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This music review was written by Lloyd.
It’s difficult to discuss the buzzy new London band Savages without delving a bit into what they represent culturally and socially along with what they do musically.
First, unfortunately, the fact that Savages consists of four women and no men is still at least somewhat noteworthy. Savages certainly isn’t the first “all-woman” band to achieve renown, but my knowledge of rock history is sufficient to know that the precedents are relatively few among actual instrument-playing bands, leaving aside a long lineage of singing-only “girl groups” from the Supremes to the Spice Girls. Savages is by no means a “girl group” (or “girl band”) attempting to cultivate a glamour-based image alongside their musical and gender identity. That lack of concern with manufactured cuteness and/or sexiness is beyond refreshing; it’s a vitally important stance to take.
Second, and equally significant, Savages has taken on the self-appointed task of rebuking the hyper-mediated, information-saturated, stimulus-seeking culture that has led to the visibility of more smart phone screens than eyes and faces at live music events these days. Savages is already gaining notoriety for demanding otherwise, with signs posted at their shows insisting that audience members put away their devices and engage with the actual moment and space that they have chosen and paid to occupy. The text on the album cover above also speaks to this imperative.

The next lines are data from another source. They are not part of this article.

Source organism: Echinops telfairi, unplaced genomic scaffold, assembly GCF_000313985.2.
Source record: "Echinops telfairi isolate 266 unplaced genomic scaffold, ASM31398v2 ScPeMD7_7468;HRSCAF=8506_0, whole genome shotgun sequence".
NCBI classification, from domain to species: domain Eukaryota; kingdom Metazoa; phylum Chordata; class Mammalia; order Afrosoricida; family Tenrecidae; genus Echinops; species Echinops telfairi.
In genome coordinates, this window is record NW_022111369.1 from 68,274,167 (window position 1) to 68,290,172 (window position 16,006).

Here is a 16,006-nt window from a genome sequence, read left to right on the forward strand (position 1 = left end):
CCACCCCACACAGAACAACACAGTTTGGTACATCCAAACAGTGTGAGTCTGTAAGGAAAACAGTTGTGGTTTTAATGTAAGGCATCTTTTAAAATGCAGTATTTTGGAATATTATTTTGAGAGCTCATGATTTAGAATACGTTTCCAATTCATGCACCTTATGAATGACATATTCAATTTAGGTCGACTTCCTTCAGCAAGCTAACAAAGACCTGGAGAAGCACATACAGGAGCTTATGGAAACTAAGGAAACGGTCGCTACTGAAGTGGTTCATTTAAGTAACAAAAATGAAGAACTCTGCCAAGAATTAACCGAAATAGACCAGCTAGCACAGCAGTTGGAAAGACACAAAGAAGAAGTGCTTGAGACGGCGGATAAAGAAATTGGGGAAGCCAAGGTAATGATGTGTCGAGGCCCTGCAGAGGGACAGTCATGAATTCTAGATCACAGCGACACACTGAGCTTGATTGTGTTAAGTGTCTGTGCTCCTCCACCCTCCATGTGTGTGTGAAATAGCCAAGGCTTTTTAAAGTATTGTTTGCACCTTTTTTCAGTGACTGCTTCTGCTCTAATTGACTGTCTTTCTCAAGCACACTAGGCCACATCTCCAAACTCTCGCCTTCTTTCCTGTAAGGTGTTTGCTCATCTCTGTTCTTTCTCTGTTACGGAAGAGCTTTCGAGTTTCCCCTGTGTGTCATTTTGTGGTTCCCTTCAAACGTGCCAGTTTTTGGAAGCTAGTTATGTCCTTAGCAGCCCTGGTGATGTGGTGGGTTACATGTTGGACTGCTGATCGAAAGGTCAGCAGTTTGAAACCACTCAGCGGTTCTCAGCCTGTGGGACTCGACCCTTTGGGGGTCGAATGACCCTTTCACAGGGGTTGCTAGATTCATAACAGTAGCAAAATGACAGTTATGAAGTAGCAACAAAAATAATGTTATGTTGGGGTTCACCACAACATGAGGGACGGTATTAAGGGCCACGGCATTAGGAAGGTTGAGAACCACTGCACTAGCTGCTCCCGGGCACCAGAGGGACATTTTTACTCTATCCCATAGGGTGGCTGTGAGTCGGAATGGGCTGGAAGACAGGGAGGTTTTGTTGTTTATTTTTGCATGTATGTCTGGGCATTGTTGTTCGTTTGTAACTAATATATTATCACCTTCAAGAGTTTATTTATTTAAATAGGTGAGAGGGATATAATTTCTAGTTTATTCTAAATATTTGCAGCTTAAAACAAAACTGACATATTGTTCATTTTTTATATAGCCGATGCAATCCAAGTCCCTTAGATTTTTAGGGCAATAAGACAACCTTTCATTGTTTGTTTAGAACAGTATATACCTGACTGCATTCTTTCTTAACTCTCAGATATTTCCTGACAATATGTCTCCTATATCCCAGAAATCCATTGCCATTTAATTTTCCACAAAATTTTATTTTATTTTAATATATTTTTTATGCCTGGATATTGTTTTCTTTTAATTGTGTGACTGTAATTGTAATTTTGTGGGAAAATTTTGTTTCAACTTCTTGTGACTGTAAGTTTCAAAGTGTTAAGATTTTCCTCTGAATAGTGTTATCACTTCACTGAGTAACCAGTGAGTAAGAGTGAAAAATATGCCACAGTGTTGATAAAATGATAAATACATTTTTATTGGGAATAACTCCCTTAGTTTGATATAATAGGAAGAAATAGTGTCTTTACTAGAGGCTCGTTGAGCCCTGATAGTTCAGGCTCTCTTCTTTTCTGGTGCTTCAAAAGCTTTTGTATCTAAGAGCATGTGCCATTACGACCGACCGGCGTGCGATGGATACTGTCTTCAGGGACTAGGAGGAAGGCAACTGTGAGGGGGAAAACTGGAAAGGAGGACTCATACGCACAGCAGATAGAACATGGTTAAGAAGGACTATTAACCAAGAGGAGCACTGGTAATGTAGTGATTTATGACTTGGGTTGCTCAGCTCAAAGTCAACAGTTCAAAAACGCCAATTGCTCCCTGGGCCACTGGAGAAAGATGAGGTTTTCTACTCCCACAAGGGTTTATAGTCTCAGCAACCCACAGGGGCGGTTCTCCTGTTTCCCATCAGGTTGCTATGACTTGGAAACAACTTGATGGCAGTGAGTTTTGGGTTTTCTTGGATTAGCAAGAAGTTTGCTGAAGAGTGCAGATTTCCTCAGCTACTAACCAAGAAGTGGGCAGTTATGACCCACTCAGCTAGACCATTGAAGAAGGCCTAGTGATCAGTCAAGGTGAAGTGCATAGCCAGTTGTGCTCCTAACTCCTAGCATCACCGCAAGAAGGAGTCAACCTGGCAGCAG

Here’s the thing – when a band makes such a demand as a precondition for playing live, it then absolutely has to deliver on the implicit promise that its performance will be worthy of such close attention. Assuming Savages’ debut album Silence Yourself is an indication of their ability to deliver, then I find it likely that they make good on that daunting promise every time they take the stage.
Silence Yourself is gripping and remarkably consistent in its drama and power. It’s loud and abrasive and angry.